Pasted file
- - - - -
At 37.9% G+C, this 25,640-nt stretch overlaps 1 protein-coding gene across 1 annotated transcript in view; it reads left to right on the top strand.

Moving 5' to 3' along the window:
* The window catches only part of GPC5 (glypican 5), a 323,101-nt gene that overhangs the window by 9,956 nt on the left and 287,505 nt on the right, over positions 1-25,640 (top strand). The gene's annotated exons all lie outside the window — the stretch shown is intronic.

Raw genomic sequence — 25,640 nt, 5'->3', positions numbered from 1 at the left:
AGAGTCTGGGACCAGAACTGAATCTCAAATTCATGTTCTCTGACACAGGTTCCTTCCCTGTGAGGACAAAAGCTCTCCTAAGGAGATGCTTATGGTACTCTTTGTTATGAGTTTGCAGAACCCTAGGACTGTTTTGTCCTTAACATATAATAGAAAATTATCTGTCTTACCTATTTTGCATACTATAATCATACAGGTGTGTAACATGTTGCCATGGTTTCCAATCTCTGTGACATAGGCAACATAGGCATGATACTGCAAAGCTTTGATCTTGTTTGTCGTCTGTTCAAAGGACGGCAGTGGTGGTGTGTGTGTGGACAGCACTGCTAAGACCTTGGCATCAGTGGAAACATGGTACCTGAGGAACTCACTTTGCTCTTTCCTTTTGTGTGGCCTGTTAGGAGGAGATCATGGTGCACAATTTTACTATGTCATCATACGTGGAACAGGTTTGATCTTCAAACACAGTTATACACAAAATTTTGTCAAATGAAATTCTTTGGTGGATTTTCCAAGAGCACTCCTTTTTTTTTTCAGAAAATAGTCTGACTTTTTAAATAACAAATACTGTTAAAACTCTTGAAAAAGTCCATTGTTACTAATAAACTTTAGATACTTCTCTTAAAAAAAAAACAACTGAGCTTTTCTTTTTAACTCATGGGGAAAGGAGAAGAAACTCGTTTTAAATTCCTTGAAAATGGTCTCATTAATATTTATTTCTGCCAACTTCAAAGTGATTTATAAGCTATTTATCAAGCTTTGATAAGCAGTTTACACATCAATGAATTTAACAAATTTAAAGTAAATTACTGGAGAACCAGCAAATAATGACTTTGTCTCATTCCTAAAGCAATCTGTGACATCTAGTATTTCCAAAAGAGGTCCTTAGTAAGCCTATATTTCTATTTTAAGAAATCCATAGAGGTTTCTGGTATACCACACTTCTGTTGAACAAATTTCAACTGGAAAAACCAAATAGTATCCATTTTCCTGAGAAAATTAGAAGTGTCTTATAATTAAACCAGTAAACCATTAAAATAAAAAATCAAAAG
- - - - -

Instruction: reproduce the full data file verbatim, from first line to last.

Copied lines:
At 37.9% G+C, this 25,640-nt stretch overlaps 1 protein-coding gene across 1 annotated transcript in view; it reads left to right on the top strand.

Moving 5' to 3' along the window:
* The window catches only part of GPC5 (glypican 5), a 323,101-nt gene that overhangs the window by 9,956 nt on the left and 287,505 nt on the right, over positions 1-25,640 (top strand). The gene's annotated exons all lie outside the window — the stretch shown is intronic.

Raw genomic sequence — 25,640 nt, 5'->3', positions numbered from 1 at the left:
AGAGTCTGGGACCAGAACTGAATCTCAAATTCATGTTCTCTGACACAGGTTCCTTCCCTGTGAGGACAAAAGCTCTCCTAAGGAGATGCTTATGGTACTCTTTGTTATGAGTTTGCAGAACCCTAGGACTGTTTTGTCCTTAACATATAATAGAAAATTATCTGTCTTACCTATTTTGCATACTATAATCATACAGGTGTGTAACATGTTGCCATGGTTTCCAATCTCTGTGACATAGGCAACATAGGCATGATACTGCAAAGCTTTGATCTTGTTTGTCGTCTGTTCAAAGGACGGCAGTGGTGGTGTGTGTGTGGACAGCACTGCTAAGACCTTGGCATCAGTGGAAACATGGTACCTGAGGAACTCACTTTGCTCTTTCCTTTTGTGTGGCCTGTTAGGAGGAGATCATGGTGCACAATTTTACTATGTCATCATACGTGGAACAGGTTTGATCTTCAAACACAGTTATACACAAAATTTTGTCAAATGAAATTCTTTGGTGGATTTTCCAAGAGCACTCCTTTTTTTTTTCAGAAAATAGTCTGACTTTTTAAATAACAAATACTGTTAAAACTCTTGAAAAAGTCCATTGTTACTAATAAACTTTAGATACTTCTCTTAAAAAAAAAACAACTGAGCTTTTCTTTTTAACTCATGGGGAAAGGAGAAGAAACTCGTTTTAAATTCCTTGAAAATGGTCTCATTAATATTTATTTCTGCCAACTTCAAAGTGATTTATAAGCTATTTATCAAGCTTTGATAAGCAGTTTACACATCAATGAATTTAACAAATTTAAAGTAAATTACTGGAGAACCAGCAAATAATGACTTTGTCTCATTCCTAAAGCAATCTGTGACATCTAGTATTTCCAAAAGAGGTCCTTAGTAAGCCTATATTTCTATTTTAAGAAATCCATAGAGGTTTCTGGTATACCACACTTCTGTTGAACAAATTTCAACTGGAAAAACCAAATAGTATCCATTTTCCTGAGAAAATTAGAAGTGTCTTATAATTAAACCAGTAAACCATTAAAATAAAAAATCAAAAG